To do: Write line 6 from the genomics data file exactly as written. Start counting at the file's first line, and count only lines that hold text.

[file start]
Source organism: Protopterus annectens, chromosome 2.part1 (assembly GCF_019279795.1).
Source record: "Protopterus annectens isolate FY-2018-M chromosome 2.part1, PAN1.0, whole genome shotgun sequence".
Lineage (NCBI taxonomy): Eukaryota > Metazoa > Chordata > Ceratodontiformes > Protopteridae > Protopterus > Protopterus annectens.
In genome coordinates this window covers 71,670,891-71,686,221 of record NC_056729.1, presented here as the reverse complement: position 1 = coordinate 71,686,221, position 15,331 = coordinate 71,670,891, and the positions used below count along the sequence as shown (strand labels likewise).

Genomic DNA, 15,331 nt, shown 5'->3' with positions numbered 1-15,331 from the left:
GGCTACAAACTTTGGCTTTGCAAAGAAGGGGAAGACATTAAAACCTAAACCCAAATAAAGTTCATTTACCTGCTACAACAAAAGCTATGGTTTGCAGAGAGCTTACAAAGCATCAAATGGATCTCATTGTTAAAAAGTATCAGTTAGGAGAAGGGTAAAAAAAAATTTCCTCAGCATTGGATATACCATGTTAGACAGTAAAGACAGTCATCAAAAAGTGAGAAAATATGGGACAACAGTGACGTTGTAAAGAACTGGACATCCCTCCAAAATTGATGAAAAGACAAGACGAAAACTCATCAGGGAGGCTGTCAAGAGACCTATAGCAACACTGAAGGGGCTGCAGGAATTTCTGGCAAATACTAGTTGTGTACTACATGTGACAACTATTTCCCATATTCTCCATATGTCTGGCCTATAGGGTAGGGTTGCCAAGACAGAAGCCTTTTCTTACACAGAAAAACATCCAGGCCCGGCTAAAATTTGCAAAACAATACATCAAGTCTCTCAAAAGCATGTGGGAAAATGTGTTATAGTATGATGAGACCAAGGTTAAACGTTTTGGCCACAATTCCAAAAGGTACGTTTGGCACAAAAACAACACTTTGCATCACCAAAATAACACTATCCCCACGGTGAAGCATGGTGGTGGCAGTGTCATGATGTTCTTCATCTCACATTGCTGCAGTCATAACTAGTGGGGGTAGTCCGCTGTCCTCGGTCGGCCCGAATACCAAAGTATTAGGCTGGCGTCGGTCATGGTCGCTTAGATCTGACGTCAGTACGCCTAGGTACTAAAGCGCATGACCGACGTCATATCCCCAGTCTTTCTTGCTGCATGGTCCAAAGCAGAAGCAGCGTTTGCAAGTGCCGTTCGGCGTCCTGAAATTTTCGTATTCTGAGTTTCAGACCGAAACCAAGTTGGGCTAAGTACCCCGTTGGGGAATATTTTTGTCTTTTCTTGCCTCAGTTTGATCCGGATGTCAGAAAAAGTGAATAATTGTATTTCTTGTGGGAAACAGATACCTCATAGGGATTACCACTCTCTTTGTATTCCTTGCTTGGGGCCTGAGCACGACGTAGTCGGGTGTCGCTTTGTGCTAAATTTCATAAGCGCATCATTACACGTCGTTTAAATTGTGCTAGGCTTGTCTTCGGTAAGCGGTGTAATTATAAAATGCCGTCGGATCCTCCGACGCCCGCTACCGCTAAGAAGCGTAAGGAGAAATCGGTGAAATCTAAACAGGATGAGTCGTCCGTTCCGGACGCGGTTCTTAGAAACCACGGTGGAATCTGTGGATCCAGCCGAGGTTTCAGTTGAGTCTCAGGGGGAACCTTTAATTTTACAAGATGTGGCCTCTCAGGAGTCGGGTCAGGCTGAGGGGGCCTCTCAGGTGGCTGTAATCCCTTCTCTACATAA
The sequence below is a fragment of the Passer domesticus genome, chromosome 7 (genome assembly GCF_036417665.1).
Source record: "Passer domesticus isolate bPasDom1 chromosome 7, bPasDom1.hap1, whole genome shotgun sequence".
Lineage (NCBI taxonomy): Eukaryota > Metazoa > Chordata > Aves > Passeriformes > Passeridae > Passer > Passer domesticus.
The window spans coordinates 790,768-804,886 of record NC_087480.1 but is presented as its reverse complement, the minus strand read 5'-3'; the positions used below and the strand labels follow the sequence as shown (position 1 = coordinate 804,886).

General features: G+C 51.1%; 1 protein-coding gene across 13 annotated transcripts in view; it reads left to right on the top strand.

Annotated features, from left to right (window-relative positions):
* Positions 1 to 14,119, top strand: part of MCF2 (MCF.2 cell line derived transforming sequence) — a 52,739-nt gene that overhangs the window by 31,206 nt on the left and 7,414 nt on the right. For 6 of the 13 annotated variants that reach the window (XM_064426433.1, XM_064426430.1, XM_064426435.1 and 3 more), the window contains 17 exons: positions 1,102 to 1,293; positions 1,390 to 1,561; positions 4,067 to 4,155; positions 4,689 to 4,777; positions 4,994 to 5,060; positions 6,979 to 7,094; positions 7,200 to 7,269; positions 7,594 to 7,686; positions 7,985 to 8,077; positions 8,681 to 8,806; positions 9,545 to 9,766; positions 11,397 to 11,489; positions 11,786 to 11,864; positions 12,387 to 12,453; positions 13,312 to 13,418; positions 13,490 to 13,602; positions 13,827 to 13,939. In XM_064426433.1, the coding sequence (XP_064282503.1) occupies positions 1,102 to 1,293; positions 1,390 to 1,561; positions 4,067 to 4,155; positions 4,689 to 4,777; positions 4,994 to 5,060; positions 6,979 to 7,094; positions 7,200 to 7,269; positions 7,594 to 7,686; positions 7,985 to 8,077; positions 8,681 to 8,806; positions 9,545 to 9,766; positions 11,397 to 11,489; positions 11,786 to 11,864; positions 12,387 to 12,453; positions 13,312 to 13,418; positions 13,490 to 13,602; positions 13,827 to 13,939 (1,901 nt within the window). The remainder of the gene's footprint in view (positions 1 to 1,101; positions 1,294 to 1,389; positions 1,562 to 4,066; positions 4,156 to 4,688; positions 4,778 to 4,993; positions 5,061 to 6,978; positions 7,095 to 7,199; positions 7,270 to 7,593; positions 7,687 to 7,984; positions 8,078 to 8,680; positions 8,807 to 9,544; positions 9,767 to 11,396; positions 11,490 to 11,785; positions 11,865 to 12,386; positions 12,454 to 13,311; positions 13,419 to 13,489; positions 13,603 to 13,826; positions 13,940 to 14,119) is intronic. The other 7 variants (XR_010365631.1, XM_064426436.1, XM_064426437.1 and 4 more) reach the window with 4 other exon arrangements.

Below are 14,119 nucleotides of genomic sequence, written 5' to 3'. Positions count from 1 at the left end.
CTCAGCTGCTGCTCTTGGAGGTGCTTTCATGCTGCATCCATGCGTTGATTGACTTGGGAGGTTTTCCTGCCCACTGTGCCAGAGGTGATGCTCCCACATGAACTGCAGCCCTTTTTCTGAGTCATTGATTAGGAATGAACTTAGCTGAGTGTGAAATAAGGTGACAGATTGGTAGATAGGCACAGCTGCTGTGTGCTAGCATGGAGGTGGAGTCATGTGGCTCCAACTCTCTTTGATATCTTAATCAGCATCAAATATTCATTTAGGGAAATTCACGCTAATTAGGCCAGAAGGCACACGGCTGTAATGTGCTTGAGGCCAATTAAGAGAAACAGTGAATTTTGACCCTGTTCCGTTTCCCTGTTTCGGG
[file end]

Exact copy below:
GGCTACAAACTTTGGCTTTGCAAAGAAGGGGAAGACATTAAAACCTAAACCCAAATAAAGTTCATTTACCTGCTACAACAAAAGCTATGGTTTGCAGAGAGCTTACAAAGCATCAAATGGATCTCATTGTTAAAAAGTATCAGTTAGGAGAAGGGTAAAAAAAAATTTCCTCAGCATTGGATATACCATGTTAGACAGTAAAGACAGTCATCAAAAAGTGAGAAAATATGGGACAACAGTGACGTTGTAAAGAACTGGACATCCCTCCAAAATTGATGAAAAGACAAGACGAAAACTCATCAGGGAGGCTGTCAAGAGACCTATAGCAACACTGAAGGGGCTGCAGGAATTTCTGGCAAATACTAGTTGTGTACTACATGTGACAACTATTTCCCATATTCTCCATATGTCTGGCCTATAGGGTAGGGTTGCCAAGACAGAAGCCTTTTCTTACACAGAAAAACATCCAGGCCCGGCTAAAATTTGCAAAACAATACATCAAGTCTCTCAAAAGCATGTGGGAAAATGTGTTATAGTATGATGAGACCAAGGTTAAACGTTTTGGCCACAATTCCAAAAGGTACGTTTGGCACAAAAACAACACTTTGCATCACCAAAATAACACTATCCCCACGGTGAAGCATGGTGGTGGCAGTGTCATGATGTTCTTCATCTCACATTGCTGCAGTCATAACTAGTGGGGGTAGTCCGCTGTCCTCGGTCGGCCCGAATACCAAAGTATTAGGCTGGCGTCGGTCATGGTCGCTTAGATCTGACGTCAGTACGCCTAGGTACTAAAGCGCATGACCGACGTCATATCCCCAGTCTTTCTTGCTGCATGGTCCAAAGCAGAAGCAGCGTTTGCAAGTGCCGTTCGGCGTCCTGAAATTTTCGTATTCTGAGTTTCAGACCGAAACCAAGTTGGGCTAAGTACCCCGTTGGGGAATATTTTTGTCTTTTCTTGCCTCAGTTTGATCCGGATGTCAGAAAAAGTGAATAATTGTATTTCTTGTGGGAAACAGATACCTCATAGGGATTACCACTCTCTTTGTATTCCTTGCTTGGGGCCTGAGCACGACGTAGTCGGGTGTCGCTTTGTGCTAAATTTCATAAGCGCATCATTACACGTCGTTTAAATTGTGCTAGGCTTGTCTTCGGTAAGCGGTGTAATTATAAAATGCCGTCGGATCCTCCGACGCCCGCTACCGCTAAGAAGCGTAAGGAGAAATCGGTGAAATCTAAACAGGATGAGTCGTCCGTTCCGGACGCGGTTCTTAGAAACCACGGTGGAATCTGTGGATCCAGCCGAGGTTTCAGTTGAGTCTCAGGGGGAACCTTTAATTTTACAAGATGTGGCCTCTCAGGAGTCGGGTCAGGCTGAGGGGGCCTCTCAGGTGGCTGTAATCCCTTCTCTACATAA